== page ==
DENVER — Sept. 29, 2022 — that's the day Ethan Glynn arrived at Craig Hospital near Denver, leaving “Why me?” behind.
It's there that the 15-year-old is learning how to truly live in his new reality.
This is what courage looks like.
“How would you describe his spirit?” KARE 11's Randy Shaver asked Ethan’s parents, Corey Glynn and Cassidy Durkin.
“It's been, 'What can I do next? What's next? What do I have for my day today?' said Corey.
“Forward-moving. He's not looking at what has happened. It's like, 'Let's do everything going forward,'” said Cassidy.
Corey and Cassidy, along with Ethan's older brother Parker, are at Craig Hospital with him — and family support means everything.
This hospital specializes in spinal cord treatment and rehab, and the days here for patients are long, challenging and exhausting. Easy tasks that we take for granted, like breathing, are skills Ethan has to relearn and strengthen.
“The goal here is to try to make you as independent as possible," said Shaver. "How do you feel like it's going so far?"
“I think it's going good," Ethan said. "I'm really learning how to explain to people what I need. Because it's hard when you can just use your mouth and show them.”
Ethan is paralyzed from basically his upper bicep, down. He was injured while making a tackle in the first quarter of his first-ever freshman football game for Bloomington Jefferson.
“As Cassidy told me, 'A million things had to go wrong for my son to be hurt — and they did,'” said Jefferson varsity football coach Tim Carlson.
Carlson was there that day in early September. The accident changed him like it has so many who were there.
“You guys made it clear from the beginning that you weren't going to blame football for this. Why?" Shaver asked Ethan's parents.
“Because I don't think it really had much to do with it," said Corey. "I think it was a series of circumstances that went correctly to make it a very incorrect result. And he would be the first one to tell you that, too.”
“Do you blame football for this?" Shaver asked Ethan.
“No, I don't think anyone should stop playing football because I got injured," Ethan said. "This is like a one-in-a-billion chance. I feel like you never see this happen. This is just unlucky.”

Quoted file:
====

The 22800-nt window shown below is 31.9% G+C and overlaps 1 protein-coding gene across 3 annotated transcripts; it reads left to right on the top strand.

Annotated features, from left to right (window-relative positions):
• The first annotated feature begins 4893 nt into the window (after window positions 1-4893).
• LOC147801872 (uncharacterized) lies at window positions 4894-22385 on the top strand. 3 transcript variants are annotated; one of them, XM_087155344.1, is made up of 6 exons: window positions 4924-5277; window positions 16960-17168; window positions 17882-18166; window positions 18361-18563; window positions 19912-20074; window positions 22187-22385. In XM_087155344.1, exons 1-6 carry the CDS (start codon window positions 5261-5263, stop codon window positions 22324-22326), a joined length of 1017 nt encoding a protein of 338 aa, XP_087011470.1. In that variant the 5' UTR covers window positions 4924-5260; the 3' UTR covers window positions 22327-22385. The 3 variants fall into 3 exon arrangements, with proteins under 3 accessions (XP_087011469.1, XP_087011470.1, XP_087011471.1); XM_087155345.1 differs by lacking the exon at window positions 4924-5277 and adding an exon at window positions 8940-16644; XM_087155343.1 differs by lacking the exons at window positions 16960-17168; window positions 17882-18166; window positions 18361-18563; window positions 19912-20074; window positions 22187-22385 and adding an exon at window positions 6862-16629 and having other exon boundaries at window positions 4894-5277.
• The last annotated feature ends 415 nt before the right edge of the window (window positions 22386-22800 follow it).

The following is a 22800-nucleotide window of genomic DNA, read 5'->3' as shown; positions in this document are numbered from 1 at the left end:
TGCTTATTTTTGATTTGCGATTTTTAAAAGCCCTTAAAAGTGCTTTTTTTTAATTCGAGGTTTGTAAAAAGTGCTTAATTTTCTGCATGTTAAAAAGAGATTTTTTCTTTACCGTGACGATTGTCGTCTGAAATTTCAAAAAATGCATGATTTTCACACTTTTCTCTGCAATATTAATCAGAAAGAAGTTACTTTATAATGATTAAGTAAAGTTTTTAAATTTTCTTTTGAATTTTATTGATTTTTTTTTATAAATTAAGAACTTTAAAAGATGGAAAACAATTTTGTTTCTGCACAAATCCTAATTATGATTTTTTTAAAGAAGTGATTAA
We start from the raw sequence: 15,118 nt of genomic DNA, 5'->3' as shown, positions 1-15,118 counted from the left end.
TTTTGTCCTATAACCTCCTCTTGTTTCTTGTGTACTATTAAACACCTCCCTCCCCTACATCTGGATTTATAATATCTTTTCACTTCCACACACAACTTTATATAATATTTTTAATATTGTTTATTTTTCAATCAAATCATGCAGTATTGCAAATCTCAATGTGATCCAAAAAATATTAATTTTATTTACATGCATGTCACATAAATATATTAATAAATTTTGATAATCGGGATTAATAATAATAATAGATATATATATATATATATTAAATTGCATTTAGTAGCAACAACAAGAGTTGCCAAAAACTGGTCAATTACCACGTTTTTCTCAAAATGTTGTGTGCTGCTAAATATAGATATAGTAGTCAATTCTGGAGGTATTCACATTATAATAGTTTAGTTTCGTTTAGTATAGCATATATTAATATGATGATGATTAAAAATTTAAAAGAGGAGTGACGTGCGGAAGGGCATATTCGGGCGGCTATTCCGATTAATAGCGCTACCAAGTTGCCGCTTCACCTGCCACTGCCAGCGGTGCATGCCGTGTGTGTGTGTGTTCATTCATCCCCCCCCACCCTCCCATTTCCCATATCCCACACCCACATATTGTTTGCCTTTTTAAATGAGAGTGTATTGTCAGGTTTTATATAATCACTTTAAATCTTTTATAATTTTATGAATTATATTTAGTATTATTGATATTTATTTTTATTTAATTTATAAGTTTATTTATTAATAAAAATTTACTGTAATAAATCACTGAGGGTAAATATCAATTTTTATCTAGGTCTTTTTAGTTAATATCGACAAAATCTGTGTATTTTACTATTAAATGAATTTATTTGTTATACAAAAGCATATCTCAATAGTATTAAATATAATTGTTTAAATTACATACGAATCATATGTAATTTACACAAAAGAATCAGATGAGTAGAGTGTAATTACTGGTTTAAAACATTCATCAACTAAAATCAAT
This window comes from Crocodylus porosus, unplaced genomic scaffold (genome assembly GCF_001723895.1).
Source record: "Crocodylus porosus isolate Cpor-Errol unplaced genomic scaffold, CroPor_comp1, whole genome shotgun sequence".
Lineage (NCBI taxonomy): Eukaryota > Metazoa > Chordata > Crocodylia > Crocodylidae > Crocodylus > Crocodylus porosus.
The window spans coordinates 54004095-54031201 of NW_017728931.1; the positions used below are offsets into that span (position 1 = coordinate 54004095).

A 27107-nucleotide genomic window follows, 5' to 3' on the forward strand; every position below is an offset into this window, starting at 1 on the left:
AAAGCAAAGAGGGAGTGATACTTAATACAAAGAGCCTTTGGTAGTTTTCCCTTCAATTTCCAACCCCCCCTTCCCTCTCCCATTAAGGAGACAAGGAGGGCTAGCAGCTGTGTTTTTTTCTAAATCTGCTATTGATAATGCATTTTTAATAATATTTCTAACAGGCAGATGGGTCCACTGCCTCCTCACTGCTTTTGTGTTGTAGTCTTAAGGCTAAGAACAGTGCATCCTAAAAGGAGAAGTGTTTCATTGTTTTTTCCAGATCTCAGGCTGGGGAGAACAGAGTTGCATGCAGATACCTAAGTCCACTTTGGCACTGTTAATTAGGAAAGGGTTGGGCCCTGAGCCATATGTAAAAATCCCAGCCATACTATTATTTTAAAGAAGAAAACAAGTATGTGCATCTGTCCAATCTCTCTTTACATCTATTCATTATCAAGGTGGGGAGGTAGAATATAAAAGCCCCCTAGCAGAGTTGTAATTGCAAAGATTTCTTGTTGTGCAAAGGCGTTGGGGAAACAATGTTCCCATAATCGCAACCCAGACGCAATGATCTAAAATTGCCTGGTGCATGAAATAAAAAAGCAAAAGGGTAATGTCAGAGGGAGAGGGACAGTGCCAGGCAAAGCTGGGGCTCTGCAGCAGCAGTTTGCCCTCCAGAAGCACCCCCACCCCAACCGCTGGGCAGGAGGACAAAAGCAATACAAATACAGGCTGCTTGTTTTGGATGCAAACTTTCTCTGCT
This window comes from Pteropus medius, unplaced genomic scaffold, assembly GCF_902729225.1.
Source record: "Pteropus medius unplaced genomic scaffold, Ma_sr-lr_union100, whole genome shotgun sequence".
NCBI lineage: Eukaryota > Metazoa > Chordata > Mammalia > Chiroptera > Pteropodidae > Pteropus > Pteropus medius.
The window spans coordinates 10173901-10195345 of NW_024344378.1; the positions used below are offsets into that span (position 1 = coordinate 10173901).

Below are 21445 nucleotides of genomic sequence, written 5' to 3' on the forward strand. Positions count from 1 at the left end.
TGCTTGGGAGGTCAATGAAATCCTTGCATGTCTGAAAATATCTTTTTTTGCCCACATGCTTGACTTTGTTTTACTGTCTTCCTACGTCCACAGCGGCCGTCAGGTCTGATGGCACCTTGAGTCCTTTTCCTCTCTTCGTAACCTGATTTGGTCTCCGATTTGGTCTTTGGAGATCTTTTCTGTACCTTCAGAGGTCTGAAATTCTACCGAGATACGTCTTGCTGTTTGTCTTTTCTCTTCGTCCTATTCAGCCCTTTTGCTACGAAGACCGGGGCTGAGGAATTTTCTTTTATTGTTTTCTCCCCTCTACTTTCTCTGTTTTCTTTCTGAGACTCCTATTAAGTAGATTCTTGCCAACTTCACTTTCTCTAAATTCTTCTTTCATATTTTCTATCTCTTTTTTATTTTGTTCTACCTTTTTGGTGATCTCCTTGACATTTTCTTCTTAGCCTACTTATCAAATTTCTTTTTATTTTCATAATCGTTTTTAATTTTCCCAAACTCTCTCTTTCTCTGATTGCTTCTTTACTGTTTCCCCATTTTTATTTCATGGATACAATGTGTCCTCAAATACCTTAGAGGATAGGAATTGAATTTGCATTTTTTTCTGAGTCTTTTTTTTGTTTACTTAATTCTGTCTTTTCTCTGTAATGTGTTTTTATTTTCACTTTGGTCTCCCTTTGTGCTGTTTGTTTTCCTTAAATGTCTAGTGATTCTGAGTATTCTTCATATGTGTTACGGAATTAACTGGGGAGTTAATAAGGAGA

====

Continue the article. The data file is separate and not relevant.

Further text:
Looking around his hospital room, there's proof that football is still a big part of Ethan's life. It's full of Alabama pride — Ethan is a Roll-Tide-kind-of kid — and that football program has showered him with support. He was also just at a Denver Broncos game with his dad, which was his first big adventure outside the hospital.
Keeping a positive attitude, despite the challenges he faces, is a hallmark of Ethan's personality through and through.
“He starts the day with a smile," Corey said. "He ends the day off with a smile and 'I love you,' and, 'Let's go on and do it again tomorrow.'”
“What's the hope here for him long-term?" Shaver asked Ethan's parents.
“Some independence gained back; some of his independence, to get back home, you know, get around some familiarity,“ said Corey.
Cassidy added, “I've said this before: He was always going to do great things. He's just going to do them all differently and on a different timeline now. And we'll just figure out what that is, and what it's going to look like.”
Sometimes progress comes slowly, but on this day, it came fast.
For the first time, Ethan was raised all the way up in a standing frame. A big deal, Ethan celebrated by showing Parker that at least on this day, he was just as tall as his big brother.
“What do you want your friends to know about you, right now, back home?” Randy asked Ethan.
“I'm still the same," Ethan said. "It affected me, but I'm still the same Ethan. I just have to do stuff differently.”
“When you say, 'the same Ethan,' what is 'the same Ethan?' Tell me what that is,” Randy asked.
“I think, funny. Yeah, I hope,” Ethan said.
“What's your greatest hope for you?” Randy asked.
“That I can live a pretty normal life like this — I know I can. And that's my goal, is to live a normal life like this with my family.”
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